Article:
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Microsoft Surface


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#1 Richard Leis

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Posted 30 May 2007 - 07:41 AM


http://www.microsoft.com/surface/

A recent and upcoming history of computing interfaces:

GUI --> Haptics/Gesture + Voice --> Brain-Computer Interface + AI

The haptics, gesture, and voice interfaces allow a much more natural physical interaction with our computers. People are going to really enjoy transitioning from mouse and keyboard inputs to interfaces like Apple's iPhone and Microsoft's Surface. Add in a little voice recognition and interfacing becomes fun again.

Of course, the only interface technology left will send all data directly into your brain. Add in some AI friends...

Well, let's just enjoy this current interface revolution. :)

#2 Live Forever

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Posted 30 May 2007 - 07:52 AM

After watching the videos, I am more excited. Looks very cool.

It says that the tables will start becoming available in Winter 2007. I wonder what the initial price point will be for them?

#3 futureofscience

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Posted 30 May 2007 - 08:22 AM

Looks kinda cool. Interaction with technology is certainly changing.

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#4 modelcadet

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Posted 30 May 2007 - 10:30 AM

You can build one of these for around $500 in ebay parts (sans the actual pc).
Granted, you won't have all of this software... but Jeff Han offers some free software for download.

I'm getting really excited about the future. There is indeed an interfacing revolution going on right now... it hits home ever-increasingly how networking limitations have so severely limited the parallel processing power of the 6 billion supercomputers on the planet.

Imagine this eventually with your fingerprint signature tagged to a global network of preferences (for specific gestures, homepages, etc). I think I just invented that. Dibs. :)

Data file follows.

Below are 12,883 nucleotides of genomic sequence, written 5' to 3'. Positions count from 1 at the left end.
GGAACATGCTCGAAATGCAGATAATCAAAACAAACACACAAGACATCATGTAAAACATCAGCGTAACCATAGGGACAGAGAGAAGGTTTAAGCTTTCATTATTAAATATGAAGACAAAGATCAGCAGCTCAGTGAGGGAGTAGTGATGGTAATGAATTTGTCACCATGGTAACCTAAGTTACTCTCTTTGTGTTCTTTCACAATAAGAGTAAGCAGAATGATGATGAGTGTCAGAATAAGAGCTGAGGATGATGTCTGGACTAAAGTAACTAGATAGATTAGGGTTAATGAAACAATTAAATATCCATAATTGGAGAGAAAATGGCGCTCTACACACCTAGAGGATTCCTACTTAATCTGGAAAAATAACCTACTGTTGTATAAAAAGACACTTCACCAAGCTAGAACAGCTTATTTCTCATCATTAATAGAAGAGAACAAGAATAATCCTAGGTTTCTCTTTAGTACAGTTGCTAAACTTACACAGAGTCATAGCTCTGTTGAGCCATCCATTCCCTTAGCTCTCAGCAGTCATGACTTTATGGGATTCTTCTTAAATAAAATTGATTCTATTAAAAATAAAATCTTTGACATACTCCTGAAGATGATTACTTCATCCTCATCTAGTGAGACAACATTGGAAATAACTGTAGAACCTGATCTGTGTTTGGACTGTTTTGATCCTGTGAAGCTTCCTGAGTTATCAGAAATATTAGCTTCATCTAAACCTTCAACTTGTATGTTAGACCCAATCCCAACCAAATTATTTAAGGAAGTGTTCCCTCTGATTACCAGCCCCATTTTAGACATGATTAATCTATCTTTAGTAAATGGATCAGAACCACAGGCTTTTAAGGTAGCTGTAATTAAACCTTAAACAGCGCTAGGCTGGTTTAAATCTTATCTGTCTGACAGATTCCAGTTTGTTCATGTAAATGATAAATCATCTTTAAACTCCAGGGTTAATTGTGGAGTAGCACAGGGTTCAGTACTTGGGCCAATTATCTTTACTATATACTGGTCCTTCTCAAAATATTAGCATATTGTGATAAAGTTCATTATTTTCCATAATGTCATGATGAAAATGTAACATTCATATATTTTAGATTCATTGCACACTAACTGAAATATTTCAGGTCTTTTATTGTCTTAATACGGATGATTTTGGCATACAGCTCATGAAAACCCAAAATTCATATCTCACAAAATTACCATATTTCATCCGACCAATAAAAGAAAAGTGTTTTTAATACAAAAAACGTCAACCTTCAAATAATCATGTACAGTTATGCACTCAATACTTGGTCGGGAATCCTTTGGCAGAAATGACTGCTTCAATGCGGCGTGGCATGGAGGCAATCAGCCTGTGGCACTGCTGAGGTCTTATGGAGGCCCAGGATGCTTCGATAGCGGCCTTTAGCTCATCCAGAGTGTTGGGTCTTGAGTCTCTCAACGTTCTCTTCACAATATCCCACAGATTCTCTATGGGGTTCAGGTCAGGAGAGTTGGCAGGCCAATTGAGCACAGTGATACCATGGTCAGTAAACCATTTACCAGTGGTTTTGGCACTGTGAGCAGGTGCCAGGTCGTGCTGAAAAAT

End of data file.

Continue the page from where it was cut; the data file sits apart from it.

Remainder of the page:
Edit: Jeff Han's paper

You can get the gist of it for free via MAKE. (I too want to homebrew a Lemur...)

Edited by modelcadet, 30 May 2007 - 11:08 AM.


#5 futureofscience

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Posted 30 May 2007 - 10:34 AM

I just found this:

http://news.bbc.co.u...ess/6703249.stm

With a 30-inch screen, Surface will initially sell for between $5,000 and $10,000 (£2,525-£5,050).

However, Microsoft said it aimed to produce cheaper versions for homes within three to five years.



#6 Live Forever

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Posted 30 May 2007 - 10:44 AM

Here is the video from TED when it was still in the development stage back at the beginning of 2006:




Here is the digg link for the story on the announcement of Microsoft Surface. One of the first comments really made me laugh:

Awesome, a touch screen table.

Now if only it could fit in my pocket, hold songs and video, had a phone built in and only cost $499 or $599....



#7 Live Forever

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Posted 30 May 2007 - 10:55 AM

Lol, I like the photoshop someone made:

Posted Image

#8 modelcadet

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Posted 30 May 2007 - 11:13 AM



Chess anyone?

Imagine surface plus video of other users manipulating the same system using remote pc... then add additional monitors with audio and video feeds of the faces attached to those hands...

The future really is here. We desperately need better networking infrastructure here in the States so teleconference tech can continue to develop.